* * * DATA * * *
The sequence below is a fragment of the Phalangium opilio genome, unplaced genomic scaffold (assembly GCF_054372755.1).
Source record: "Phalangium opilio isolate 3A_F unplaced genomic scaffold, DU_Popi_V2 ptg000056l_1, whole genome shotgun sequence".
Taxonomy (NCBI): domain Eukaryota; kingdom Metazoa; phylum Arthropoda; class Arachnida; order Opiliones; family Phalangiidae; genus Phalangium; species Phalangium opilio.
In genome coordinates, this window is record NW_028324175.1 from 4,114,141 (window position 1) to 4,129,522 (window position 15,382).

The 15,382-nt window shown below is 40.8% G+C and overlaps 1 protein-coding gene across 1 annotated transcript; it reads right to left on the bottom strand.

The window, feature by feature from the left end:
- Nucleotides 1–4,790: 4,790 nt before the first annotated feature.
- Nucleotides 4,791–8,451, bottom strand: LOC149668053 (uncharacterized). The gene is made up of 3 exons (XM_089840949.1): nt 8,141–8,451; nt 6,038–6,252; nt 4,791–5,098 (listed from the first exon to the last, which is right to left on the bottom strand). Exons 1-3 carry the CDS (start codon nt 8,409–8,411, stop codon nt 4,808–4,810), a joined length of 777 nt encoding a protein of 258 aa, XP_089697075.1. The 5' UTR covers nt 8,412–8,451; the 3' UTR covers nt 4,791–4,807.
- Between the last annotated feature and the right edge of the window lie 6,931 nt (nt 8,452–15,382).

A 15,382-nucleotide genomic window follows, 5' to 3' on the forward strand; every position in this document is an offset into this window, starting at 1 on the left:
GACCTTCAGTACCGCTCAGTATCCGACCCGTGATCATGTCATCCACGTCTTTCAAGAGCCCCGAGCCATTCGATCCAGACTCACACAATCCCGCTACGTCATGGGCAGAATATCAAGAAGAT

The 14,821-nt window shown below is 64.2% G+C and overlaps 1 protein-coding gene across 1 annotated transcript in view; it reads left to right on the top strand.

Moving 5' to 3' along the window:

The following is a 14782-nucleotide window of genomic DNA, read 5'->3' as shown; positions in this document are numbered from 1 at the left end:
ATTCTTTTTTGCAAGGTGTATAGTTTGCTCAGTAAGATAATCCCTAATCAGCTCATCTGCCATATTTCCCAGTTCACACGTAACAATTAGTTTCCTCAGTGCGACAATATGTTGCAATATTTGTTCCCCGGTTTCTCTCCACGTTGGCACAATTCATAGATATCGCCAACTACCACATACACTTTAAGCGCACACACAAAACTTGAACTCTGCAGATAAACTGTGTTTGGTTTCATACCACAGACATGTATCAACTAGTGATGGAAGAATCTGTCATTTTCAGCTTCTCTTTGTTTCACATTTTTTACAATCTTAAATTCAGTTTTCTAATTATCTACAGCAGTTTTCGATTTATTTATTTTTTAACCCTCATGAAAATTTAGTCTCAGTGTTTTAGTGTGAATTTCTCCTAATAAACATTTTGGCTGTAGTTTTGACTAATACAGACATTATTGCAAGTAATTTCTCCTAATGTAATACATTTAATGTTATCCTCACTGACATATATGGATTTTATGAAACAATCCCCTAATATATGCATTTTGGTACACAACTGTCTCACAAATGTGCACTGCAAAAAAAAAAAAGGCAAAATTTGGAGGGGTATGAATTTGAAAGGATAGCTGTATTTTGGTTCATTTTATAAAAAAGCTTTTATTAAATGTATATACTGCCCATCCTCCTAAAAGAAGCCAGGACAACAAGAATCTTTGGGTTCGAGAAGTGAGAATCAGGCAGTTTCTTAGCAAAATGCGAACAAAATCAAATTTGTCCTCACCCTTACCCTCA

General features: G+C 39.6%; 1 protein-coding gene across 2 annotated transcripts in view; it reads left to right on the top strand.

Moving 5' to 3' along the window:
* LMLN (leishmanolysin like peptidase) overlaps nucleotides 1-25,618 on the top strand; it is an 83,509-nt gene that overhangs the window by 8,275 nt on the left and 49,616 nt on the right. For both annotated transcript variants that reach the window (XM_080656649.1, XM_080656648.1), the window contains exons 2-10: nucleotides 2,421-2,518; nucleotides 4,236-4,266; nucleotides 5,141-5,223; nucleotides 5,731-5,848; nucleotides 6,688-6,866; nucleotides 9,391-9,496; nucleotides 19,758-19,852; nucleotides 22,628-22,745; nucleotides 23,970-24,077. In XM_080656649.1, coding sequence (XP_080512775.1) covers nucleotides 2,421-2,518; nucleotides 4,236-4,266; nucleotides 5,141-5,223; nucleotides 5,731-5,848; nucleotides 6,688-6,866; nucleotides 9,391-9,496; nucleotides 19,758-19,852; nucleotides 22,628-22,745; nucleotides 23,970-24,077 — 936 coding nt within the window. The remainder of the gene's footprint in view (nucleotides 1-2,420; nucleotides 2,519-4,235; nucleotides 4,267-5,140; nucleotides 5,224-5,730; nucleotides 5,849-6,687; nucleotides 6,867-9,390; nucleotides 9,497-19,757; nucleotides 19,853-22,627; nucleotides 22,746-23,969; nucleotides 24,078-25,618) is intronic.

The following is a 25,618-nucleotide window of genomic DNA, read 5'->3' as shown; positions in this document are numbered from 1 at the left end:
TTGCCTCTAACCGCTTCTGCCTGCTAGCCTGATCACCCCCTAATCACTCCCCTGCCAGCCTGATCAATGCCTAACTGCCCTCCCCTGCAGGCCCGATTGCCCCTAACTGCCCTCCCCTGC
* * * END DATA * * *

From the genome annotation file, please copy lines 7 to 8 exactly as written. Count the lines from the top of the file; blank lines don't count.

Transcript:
- Nucleotides 1–4,790: 4,790 nt before the first annotated feature.
- Nucleotides 4,791–8,451, bottom strand: LOC149668053 (uncharacterized). The gene is made up of 3 exons (XM_089840949.1): nt 8,141–8,451; nt 6,038–6,252; nt 4,791–5,098 (listed from the first exon to the last, which is right to left on the bottom strand). Exons 1-3 carry the CDS (start codon nt 8,409–8,411, stop codon nt 4,808–4,810), a joined length of 777 nt encoding a protein of 258 aa, XP_089697075.1. The 5' UTR covers nt 8,412–8,451; the 3' UTR covers nt 4,791–4,807.